Whereas data concerning PAI-1 effect on TNF-α production in acute conditions seem to be inconclusive, we have demonstrated that in a non-acute setting of non-stimulated cell cultures, of both structural (endothelial cells) as well as malignant cells (lines originating from prostate and lung cancers), PAI-1 exerted no significant feed-back on the TNF-α concentrations irrespective to cells origin. These results are in accordance with previous data that showed no effect of PAI-1 on the expression of proinflammatory cytokines, TNF-α and IL-1b, by neutrophils or macrophages [12, 13]. Interestingly, phosphorylation of JNK, putative transcription factor involved in TNF-α regulation by PAI-1, was enhanced in resting neutrophils exposed to PAI-1 similarly as in LPS-stimulated cells [12]. That observation might suggest that while PAI-1 itself sustained JNK phosphorylation, it did not directly activate JNK. Thus, additional signals are necessary for the regulation of TNF-α promoter response by PAI-1.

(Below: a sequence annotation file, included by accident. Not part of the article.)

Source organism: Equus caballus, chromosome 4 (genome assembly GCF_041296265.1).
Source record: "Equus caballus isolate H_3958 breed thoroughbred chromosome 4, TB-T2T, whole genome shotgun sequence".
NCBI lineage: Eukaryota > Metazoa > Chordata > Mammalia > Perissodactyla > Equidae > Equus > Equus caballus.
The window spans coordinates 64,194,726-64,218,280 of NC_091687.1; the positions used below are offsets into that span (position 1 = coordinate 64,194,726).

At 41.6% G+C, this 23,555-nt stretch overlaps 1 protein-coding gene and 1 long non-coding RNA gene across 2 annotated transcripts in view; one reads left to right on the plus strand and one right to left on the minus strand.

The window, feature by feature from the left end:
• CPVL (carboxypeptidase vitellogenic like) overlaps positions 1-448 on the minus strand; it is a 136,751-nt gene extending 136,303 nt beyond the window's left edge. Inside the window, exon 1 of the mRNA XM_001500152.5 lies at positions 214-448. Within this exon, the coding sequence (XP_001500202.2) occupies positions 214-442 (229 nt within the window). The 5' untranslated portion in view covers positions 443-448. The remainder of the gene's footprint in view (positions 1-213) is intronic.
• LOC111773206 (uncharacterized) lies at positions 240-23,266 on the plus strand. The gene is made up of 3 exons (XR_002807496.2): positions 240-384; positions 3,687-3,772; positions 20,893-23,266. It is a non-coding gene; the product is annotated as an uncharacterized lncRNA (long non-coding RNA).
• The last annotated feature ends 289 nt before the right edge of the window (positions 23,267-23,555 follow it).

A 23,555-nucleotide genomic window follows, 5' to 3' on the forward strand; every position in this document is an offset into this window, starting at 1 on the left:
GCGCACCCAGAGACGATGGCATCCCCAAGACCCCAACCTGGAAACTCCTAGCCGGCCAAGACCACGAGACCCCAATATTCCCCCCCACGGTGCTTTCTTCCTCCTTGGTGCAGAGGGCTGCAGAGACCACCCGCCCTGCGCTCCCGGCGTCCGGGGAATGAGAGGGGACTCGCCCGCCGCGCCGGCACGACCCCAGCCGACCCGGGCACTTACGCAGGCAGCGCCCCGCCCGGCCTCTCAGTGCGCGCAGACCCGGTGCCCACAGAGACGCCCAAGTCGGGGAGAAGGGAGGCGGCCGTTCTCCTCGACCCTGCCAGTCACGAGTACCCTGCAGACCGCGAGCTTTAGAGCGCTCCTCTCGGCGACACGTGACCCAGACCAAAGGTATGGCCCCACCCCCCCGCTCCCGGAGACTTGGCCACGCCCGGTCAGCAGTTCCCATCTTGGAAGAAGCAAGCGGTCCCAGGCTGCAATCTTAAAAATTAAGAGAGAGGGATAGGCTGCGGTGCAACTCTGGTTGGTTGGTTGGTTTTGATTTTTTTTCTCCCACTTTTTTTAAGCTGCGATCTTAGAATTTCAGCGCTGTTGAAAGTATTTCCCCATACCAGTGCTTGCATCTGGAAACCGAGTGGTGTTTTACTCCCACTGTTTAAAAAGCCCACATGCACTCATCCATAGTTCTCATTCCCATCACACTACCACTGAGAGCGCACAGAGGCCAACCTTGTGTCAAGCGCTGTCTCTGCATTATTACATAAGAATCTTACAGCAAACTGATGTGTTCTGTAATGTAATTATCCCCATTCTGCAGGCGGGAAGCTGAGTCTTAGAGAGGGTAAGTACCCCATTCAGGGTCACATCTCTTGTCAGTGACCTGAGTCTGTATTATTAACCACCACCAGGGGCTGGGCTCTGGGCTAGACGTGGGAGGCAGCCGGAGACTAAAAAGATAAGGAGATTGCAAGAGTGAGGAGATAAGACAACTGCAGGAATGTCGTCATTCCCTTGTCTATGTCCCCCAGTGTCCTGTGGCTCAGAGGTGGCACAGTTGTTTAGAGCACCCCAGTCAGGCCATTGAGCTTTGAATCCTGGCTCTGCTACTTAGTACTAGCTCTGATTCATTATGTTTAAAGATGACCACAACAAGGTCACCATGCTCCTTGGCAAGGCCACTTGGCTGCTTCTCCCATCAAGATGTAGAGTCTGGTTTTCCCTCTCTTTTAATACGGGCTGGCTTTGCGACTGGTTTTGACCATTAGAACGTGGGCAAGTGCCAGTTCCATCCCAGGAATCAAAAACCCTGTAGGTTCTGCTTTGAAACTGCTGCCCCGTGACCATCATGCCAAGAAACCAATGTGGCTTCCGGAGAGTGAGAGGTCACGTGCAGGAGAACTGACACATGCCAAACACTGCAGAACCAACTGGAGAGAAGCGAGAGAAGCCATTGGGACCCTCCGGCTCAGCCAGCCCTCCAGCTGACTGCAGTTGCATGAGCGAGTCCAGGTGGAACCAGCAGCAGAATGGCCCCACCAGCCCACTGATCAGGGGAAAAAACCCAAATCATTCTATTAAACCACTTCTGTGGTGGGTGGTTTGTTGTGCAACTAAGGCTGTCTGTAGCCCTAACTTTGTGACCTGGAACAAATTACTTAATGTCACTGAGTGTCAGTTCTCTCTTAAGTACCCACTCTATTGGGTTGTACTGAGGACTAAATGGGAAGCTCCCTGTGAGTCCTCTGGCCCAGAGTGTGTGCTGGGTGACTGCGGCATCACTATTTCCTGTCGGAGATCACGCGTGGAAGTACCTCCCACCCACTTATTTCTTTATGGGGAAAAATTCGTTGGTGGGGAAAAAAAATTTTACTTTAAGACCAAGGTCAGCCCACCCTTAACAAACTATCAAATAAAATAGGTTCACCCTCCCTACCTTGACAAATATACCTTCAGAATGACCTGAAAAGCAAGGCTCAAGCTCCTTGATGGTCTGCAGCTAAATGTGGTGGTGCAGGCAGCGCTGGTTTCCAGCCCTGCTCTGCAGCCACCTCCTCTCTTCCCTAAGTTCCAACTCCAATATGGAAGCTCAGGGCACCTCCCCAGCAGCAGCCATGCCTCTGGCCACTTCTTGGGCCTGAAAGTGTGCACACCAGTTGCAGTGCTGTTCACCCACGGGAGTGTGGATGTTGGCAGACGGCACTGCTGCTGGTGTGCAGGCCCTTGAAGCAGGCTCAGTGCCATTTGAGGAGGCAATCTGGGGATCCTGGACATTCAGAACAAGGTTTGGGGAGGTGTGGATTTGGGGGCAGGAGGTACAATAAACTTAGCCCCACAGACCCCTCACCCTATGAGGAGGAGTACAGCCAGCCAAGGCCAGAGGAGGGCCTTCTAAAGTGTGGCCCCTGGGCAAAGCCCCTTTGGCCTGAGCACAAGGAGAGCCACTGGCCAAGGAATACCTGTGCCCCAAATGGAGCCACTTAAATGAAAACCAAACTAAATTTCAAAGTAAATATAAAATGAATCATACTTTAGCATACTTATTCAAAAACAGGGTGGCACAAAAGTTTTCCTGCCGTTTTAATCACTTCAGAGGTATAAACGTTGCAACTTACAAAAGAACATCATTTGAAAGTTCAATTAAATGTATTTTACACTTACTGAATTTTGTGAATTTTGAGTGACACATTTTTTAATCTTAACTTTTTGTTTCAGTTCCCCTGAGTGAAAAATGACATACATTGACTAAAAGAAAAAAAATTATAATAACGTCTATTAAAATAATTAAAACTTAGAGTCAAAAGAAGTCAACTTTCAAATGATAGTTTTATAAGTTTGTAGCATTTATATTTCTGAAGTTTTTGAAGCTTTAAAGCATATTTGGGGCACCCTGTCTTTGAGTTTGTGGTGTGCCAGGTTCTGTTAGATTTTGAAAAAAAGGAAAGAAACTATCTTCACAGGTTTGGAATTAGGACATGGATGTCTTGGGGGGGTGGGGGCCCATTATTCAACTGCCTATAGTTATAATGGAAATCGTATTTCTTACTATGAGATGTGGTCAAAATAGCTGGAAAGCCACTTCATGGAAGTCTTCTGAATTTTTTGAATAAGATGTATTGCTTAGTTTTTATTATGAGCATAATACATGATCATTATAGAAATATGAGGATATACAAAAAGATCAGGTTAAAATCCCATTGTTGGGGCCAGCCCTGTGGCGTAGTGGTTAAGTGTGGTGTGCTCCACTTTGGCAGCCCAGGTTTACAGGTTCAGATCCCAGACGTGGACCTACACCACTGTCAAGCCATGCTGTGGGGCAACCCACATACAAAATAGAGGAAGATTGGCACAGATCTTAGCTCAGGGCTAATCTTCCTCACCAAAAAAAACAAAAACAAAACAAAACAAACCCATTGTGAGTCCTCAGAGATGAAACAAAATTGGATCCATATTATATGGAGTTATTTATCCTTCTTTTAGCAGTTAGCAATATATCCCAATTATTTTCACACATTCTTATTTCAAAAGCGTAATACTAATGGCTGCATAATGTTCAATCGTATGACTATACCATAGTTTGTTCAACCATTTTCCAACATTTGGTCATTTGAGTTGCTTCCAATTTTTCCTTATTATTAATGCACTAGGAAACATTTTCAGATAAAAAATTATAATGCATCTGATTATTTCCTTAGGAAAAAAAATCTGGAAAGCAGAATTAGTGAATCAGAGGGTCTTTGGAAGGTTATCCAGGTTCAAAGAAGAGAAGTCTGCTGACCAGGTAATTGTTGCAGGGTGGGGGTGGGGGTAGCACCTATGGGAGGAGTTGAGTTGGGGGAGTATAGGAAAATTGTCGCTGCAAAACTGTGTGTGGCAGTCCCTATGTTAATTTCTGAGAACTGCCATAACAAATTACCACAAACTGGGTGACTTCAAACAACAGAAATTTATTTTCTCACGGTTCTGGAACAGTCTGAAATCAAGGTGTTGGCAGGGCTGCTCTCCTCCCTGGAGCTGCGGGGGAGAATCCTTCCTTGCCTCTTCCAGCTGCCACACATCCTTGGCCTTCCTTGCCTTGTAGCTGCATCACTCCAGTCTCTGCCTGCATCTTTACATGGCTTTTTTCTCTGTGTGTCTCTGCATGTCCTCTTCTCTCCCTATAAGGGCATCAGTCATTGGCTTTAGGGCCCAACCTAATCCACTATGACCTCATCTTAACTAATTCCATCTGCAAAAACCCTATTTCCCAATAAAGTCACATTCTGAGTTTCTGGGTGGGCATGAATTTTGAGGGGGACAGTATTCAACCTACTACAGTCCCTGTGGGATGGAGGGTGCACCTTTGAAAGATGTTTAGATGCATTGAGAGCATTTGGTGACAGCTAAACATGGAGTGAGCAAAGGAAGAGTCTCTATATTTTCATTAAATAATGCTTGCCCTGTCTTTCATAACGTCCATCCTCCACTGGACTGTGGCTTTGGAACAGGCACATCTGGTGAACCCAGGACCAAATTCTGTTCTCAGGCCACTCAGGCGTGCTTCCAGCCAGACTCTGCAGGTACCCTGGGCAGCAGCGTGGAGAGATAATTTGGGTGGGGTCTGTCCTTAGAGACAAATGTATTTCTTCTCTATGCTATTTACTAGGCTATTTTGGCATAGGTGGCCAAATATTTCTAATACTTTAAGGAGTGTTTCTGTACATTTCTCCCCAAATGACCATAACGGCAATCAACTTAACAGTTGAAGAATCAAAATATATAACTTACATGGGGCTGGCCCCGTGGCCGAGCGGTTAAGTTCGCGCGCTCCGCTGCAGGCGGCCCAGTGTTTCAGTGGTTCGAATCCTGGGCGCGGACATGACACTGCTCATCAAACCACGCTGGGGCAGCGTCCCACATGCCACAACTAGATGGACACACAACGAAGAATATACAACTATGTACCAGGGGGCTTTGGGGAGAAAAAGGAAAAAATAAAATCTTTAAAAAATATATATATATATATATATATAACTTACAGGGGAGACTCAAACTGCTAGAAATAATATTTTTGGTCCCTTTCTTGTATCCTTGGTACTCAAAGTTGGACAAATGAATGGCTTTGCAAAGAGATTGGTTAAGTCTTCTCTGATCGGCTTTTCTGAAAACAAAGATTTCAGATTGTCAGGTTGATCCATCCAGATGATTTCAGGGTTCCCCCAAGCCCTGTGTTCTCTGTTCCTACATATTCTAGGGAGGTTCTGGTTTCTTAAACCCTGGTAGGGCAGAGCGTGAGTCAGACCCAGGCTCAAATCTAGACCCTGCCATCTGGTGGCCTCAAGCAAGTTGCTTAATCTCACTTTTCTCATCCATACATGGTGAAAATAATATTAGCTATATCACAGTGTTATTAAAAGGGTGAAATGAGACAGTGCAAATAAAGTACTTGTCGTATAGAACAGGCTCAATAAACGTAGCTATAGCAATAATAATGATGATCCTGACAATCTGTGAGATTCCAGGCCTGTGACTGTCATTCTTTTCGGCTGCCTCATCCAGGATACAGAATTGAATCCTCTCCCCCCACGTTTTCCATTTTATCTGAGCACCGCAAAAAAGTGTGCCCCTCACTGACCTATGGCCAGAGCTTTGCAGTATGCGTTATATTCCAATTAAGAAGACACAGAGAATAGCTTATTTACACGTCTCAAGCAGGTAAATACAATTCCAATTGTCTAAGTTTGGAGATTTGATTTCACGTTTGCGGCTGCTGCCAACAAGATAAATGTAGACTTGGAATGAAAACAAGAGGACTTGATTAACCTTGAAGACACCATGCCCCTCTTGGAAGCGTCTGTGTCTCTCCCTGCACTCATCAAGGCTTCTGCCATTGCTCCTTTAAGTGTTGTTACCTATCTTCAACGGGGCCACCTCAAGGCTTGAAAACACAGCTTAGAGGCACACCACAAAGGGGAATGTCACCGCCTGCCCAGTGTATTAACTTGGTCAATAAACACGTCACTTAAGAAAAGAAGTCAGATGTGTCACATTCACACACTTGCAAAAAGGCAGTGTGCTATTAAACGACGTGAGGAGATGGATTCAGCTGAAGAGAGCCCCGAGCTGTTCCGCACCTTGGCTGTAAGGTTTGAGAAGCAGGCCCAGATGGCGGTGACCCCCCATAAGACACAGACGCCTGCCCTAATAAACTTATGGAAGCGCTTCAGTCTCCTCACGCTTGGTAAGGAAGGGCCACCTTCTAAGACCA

The effect of PAI-1 on the production of TGF-b was evaluated in resting endothelial as well as cancer cells. Significant dose-dependent inhibition of TGF-b production was observed in HUVECs cultured with VLHL PAI-1, but not in prostate and lung cancer cell lines. There are several factors that might potentially be responsible for above outcome. It is well known that TGF-b is one of the most potent inducers of PAI-1 synthesis. However there is an increasing amount of evidence demonstrating that significant negative feed-back regulation exists between TGF-b and PAI-1, at least in some cell types. It has been shown that TGF-b1 expression in the artery wall was increased 6- to 10-fold in vessels of mice lacking PAI-1 (Serpine1–/– mice) [21]. Similarly, in PAI-1 knockout embryonic mice fibroblasts TGF-b signaling and activity were significantly enhanced [14]. Our results from endothelial cell cultures are in line with above reports. Interestingly, inhibitory effect of PAI-1 in HUVECs was dose dependent which seems consis­tent with current views on mechanism regulating PAI-­TGF-b axis. It is known that TGF-b activation might result from the direct cleavage of its latent form by serine proteases, such as plasmin, or by metalloproteases. Therefore, urokinase is considered the rate – limiting enzyme in the TGF-b1 activation cascade. Importantly, the best described mechanism of TGF-b1 activation is driven by integrins and modulated by proteases [22]. In particular, avb3 integrins pathway have been implicated in TGF-b regulation by PAI-1 [14]. It should be emphasized again that similarly to TNF-α, induction pathways for TGF-b production by resting cells are different from those initiated in these cells upon LPS stimulation [15]. Hence again, the rationale for experimental setting of our study.